The particulate catalyst is utilized in the form of a shallow bed through which the process stream is rapidly recirculated. By shallow bed is meant a bed having a depth of up to about 6 cm. The actual depth of the bed is determined by the desired productivity of the conversion unit, the activity of the particulate catalyst and, in the case of immobilized microbial cell catalyst, the concentration of cells in the particulate catalyst. The bed should be deep enough to supply sufficient enzyme activity for the desired productivity of the unit and not so deep as to prevent the desired flow discussed hereinafter. At times it may be advisable to admix the catalyst with a particulate material such as diatomaceous earth, perlite or powdered cellulose added in the amount of up to about 80 volume percent of the bed to give the bed a more porous structure. Beds about 1 to 6 cm deep normally meet the desired productivity and flow requirements. Particularly suitable units for preparing such beds include standard filtration equipment such as a horizontal pressure leaf filter or a plate-and-frame filter press.
The conversion is run under controlled temperature as well as pH conditions to maximize productivity while minimizing substrate, product and catalyst degradation. The temperature is limited to between about 15 to 45 C and preferably between about 35 and 40 C. The activity of the catalyst drops off considerably at temperatures much below 15 C while temperatures much above 45 C result in considerable decomposition of the penicillin and 6-APA and appreciable denaturization of the catalyst. As indicated hereinbefore, pH control is critical to high conversion of penicillin to 6-APA, and the pH of the process is therefore limited to from about 6.5 to 9.0. A pH much below 6.5 results in considerably reduced enzyme activity and in enhanced penicillin degradation, while a pH much greater than 9.0 accelerates not only penicillin degradation but also enzyme denaturization. The pH is preferably maintained between about 7.5 and 8.2 when the catalyst is derived from Proteus rettgeri.
In practice, the bulk of the process stream is maintained at the desired temperature and pH in a stirred tank or reservoir. A small portion of the stream is continuously passed through the catalyst bed and quickly returned to the reservoir where the acid formed during the passage through the bed is neutralized by a suitable base such as sodium hydroxide to maintain the pH within the desired range. Such a system can be adapted to batch, semi-continuous or continuous operation.
The flow rate of the process stream through the catalyst bed is also of critical importance in assuring optimum conversion of penicillins to 6-APA, and should be at least 0.4 bed volume per minute. Flow rates much below this value not only cause a considerable reduction of catalyst utilization resulting from poorer diffusion of the substrate and product within the catalyst bed but also enhance the degradation of substrate, product and catalyst from the increase localized acidity present in the bed.
The recycling of the process stream through the catalyst bed is continued until the penicillin in the stream has been substantially (at least 80 percent) converted. The 6-APA in the stream may then be either isolated or reacted to a desired penicillin by conventional means.
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What is claimed is:
1. In the process for the enzymatic conversion of a penicillin to 6-aminopenicillanic acid wherein an aqueous solution of said penicillin is contacted with a particulate immobilized penicillin acylase catalyst, the improvement which comprises recirculating said solution through a bed comprising said particulate catalyst at a flow rate of at least0.4 bed volume per minute while maintaining said solution at a temperature of from about 15 and a pH of from about 6.5 to 9.0 and continuing said recirculation until said penicillin is substantially converted to said acid, said bed having a depth of up to about 6 centimeters.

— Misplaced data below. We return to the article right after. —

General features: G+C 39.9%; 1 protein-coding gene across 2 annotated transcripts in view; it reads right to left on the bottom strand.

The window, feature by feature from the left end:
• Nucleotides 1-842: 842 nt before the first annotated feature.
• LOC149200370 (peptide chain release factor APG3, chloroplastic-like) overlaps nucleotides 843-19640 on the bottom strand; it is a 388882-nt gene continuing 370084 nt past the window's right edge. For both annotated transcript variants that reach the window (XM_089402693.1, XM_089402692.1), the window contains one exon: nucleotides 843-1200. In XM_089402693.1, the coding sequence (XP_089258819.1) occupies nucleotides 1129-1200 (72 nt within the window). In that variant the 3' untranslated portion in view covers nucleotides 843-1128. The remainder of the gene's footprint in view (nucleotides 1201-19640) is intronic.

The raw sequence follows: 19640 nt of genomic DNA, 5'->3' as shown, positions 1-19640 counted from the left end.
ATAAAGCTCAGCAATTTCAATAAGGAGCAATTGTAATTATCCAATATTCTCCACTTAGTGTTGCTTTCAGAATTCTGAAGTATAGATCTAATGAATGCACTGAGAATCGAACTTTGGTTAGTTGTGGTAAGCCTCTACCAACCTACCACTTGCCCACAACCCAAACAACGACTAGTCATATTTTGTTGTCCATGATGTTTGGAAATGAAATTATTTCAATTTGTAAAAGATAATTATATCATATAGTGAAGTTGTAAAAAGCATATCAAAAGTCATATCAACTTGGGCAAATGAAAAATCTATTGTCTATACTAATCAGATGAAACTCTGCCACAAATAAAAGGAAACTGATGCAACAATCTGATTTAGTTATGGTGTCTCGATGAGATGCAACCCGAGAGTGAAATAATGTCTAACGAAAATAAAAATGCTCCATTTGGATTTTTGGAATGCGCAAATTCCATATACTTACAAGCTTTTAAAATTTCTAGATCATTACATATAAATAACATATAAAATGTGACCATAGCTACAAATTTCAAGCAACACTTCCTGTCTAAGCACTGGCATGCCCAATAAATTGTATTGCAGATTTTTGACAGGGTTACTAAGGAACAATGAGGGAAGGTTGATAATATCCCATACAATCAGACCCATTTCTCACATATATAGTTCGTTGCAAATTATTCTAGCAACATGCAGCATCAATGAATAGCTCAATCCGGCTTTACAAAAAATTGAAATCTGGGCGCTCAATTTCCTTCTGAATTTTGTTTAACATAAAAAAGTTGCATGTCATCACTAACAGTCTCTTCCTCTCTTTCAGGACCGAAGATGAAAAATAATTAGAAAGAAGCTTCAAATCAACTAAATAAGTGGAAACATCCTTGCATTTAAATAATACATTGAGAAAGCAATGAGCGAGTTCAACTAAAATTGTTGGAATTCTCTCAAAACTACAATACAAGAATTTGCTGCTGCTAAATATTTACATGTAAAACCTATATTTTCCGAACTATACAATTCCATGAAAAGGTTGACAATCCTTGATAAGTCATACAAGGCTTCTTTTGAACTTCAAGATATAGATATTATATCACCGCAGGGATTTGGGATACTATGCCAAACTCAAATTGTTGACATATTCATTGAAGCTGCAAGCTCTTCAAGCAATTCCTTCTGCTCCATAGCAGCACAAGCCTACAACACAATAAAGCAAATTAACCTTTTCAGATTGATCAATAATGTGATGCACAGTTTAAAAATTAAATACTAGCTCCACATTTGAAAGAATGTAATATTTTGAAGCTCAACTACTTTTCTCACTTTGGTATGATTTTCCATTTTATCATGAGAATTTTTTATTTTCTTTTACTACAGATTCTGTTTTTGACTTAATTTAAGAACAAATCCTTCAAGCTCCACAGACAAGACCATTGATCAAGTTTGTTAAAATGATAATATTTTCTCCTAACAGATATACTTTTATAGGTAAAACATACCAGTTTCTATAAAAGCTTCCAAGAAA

2. The process of claim 1 wherein said penicillin is potassiun penicillin G.
3. The process of claim 1 wherein said bed has a depth of from about 2 to 3 centimeters.
4. The process of claim 1 wherein said particulate catalyst comprises immobilized Proteus rettgeri cells containing said enzyme.
5. The process of claim 1 wherein said temperature is from about 35 to 40 C and said pH is from about 7.5 to 8.2.

The following examples merely illustrate the process of the present invention and are not to be construed as limiting the invention, the scope of which is defined by the appended claims.


A Proteus rettgeri [ATCC 31052 (ATCC 9250); Pfizer Culture 18470-76-60] fermentation broth, grown under submerged aerobic conditions at 28 C. and pH 6.8-7.0 on lactic casein substrate, was centrifuged and the separated cells were washed with water. A suspension of 317 kg of the washed cells in 2120 liters of water was treated with 16.3 kg of 25 weight percent aqueous glutaraldehyde and stirred for 17 minutes at 21 C. To the treated suspension under nitrogen was added 162.6 kg glycidyl methacrylate and the suspension was stirred for 2 hours at 22 C. Then 30.4 kg N,N'-methylenebisacrylamide, 27.6 kg dimethylaminopropionitrile and 3.3 kg ammonium persulfate were added and the mixture, at pH 7.1, was stirred for 2 hours at 25-33 C. The reaction slurry was filtered and washed with water to give a wet particulate deacylation catalyst containing 918 units penicillin acylase per gram of dry catalyst.

A mixture of the wet catalyst (5.1 kg dry) and diatomaceous earth filter aid (7.1 kg) was diluted with water to give a slurry with a solids content of about 160 g/liter. A horizontal leaf pressure filter containing eight leaves 18 inches (46 cm) in diameter was pressurized with water to a gauge pressure of 40 psi (2.7 atm). The catalyst slurry was then charged to the filter at the rate of about 20 liters/min, the filtrate being recycled to the slurry tank until essentially clear. The resulting catalyst bed was uniformly loaded on the filter leaves, with a depth of 2.3 cm on the top leaf and 2.8 cm on each of the remaining seven leaves. The bed volume was about 37 liters with a total activity loading of 4.32 106 units.